Tony loves hitting a small cup that flies a bit lower and shorter than a normal drive but is way more reliable than the bomb. Some people say to play further back in your stance to hit this shot, but it’s hard to start the ball left when you play it back. Instead, Tony narrows his stance, making his spine more upright. (above). In addition to bringing him down a bit, the narrow stance keeps the shot down without changing his ball position.
Now here’s the real key: swing at your normal speed, unrestrained, and feel the club move level with the ground in the sweetspot (above). Lowering it a bit and narrowing your stance like Tony does will help you launch it lower, so you’ll find more fairways. Don’t try to hit the ball, otherwise you will give it too much spin.
Compression is the key to a good iron game and Tony does a few things at address and during the swing to make sure he hits the ball while his irons are still moving on a downward angle of attack. down. Even though he doesn’t take a big divot here, his club still recoils a few inches after impact. That’s why Tony and other great hitters can hit a 6 iron over 200 yards. They are basically dislodging the club when it hits the ball, turning a 6 iron into a 3 iron.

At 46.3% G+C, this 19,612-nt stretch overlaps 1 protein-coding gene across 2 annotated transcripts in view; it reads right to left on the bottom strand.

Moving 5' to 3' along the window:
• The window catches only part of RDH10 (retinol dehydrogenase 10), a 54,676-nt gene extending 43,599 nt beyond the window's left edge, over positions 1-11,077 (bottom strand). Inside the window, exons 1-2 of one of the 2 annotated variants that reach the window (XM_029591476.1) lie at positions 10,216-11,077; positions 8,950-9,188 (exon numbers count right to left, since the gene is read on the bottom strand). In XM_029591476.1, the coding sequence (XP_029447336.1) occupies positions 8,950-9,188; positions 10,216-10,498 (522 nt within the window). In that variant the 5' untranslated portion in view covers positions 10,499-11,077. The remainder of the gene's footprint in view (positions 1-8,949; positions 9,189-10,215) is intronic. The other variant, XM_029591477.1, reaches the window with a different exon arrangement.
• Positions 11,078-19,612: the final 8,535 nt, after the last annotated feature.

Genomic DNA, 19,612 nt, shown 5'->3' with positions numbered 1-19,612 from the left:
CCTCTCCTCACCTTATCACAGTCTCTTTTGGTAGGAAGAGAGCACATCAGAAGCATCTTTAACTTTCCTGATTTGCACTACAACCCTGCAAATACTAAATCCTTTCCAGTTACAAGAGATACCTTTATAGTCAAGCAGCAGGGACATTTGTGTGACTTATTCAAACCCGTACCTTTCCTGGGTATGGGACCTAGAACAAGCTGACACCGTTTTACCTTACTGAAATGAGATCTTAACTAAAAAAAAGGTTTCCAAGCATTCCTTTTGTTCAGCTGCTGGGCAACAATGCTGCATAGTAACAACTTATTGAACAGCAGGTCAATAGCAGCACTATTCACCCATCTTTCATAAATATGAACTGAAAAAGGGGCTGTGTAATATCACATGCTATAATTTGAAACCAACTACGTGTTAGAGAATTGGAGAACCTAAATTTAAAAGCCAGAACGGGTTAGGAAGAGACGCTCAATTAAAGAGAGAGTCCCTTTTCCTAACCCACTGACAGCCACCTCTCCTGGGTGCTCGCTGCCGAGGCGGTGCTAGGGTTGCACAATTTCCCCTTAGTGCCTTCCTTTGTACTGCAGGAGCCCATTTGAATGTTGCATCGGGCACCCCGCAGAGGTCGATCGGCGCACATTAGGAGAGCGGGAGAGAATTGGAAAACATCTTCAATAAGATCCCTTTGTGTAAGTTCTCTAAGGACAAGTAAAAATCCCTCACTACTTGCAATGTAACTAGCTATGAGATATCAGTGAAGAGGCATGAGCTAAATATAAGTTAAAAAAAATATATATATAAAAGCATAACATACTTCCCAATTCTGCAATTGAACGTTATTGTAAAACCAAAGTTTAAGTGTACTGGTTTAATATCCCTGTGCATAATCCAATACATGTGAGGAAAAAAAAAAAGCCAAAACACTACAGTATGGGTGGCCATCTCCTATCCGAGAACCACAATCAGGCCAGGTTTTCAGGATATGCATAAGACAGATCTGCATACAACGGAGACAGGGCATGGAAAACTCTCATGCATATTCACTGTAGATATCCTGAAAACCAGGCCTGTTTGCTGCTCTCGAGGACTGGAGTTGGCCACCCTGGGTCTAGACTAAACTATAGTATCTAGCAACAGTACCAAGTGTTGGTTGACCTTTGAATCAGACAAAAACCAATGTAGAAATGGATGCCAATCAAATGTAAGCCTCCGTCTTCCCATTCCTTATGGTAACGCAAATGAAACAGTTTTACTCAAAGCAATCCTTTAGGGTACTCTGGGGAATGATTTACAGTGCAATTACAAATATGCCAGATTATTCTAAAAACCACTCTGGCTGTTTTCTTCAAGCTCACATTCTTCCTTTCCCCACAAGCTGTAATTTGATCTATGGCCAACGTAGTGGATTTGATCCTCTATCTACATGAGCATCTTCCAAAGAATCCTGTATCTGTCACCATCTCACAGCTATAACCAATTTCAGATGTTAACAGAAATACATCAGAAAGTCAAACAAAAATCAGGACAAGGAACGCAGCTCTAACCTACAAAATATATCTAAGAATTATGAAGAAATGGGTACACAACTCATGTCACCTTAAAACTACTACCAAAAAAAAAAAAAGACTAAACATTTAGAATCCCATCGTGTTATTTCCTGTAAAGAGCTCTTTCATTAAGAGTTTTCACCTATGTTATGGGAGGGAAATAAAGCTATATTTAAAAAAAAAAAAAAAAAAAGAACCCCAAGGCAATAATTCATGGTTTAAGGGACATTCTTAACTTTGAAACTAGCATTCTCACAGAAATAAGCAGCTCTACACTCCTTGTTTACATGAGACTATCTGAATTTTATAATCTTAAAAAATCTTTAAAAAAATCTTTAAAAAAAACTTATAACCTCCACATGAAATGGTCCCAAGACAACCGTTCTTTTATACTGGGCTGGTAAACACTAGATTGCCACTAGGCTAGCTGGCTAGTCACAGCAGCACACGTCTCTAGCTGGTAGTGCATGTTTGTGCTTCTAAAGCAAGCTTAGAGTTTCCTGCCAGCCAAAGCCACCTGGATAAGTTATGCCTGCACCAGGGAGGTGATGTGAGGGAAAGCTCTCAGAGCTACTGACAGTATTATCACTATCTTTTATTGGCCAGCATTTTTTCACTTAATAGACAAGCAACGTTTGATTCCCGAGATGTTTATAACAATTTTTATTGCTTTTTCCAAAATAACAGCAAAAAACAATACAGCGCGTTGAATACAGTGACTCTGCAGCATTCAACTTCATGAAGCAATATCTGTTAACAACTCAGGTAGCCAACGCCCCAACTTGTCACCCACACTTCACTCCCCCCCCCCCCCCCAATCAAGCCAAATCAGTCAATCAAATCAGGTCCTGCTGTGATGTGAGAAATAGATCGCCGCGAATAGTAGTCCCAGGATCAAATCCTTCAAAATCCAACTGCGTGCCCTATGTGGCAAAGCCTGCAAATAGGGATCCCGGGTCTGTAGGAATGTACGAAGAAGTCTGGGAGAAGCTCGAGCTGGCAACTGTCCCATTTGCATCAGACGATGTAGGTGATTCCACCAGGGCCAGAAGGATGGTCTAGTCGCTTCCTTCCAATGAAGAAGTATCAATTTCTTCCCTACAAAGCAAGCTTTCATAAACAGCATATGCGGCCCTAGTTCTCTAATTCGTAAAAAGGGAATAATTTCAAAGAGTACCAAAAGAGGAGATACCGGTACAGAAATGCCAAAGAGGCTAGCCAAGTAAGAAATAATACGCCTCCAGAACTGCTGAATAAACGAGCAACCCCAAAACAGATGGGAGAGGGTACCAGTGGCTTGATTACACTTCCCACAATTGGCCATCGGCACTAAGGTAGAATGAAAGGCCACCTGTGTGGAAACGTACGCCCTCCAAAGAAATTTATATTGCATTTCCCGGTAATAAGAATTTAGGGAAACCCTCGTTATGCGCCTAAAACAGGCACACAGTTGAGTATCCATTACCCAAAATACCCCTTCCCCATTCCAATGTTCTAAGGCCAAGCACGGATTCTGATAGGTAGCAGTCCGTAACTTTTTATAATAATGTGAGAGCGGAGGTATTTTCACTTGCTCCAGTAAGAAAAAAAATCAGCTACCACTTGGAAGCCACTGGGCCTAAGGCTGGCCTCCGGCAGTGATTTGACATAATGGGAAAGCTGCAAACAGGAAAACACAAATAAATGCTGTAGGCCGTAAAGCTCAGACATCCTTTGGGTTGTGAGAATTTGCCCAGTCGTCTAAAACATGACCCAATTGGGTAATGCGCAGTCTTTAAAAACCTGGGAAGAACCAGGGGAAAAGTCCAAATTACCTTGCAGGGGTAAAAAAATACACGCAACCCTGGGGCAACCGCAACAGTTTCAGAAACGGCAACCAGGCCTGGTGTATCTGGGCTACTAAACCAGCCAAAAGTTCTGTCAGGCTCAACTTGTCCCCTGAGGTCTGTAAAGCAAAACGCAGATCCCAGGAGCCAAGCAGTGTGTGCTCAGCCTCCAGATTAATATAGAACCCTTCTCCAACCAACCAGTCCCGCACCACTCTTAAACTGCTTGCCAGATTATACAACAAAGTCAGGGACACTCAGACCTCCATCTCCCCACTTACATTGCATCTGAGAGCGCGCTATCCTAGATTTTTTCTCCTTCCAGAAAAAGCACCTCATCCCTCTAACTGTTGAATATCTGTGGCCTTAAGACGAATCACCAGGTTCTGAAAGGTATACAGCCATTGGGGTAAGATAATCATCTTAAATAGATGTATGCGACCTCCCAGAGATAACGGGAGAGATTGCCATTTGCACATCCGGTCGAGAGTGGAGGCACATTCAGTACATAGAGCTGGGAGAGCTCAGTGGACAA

Two other things to note about his iron game: 1) Tony has the shaft of his irons slightly bent towards the target at address. This is a great way to “preset” the position you want the club shaft to be in at impact. 2) Tony charges to his airside as he picks up the club, which is key to generating power through the ball, but notice he doesn’t move away from the target. If you swing away from the ball, you’ll have to swing in the opposite direction in the downswing or you’ll hit it big or thin. It’s hard to compress it with all that sideways movement.
Let’s start with the one thing Tony doesn’t do to hit that lower trajectory corner. He doesn’t set up with the ball in his stance, which is a common trick for this game. This backward ball position creates a steeper angle of attack and spins the ball more, causing it to fly higher high. Instead, play it in the same stance you would hit a normal corner kick, but bring your trailing foot towards your lead foot, narrowing your stance.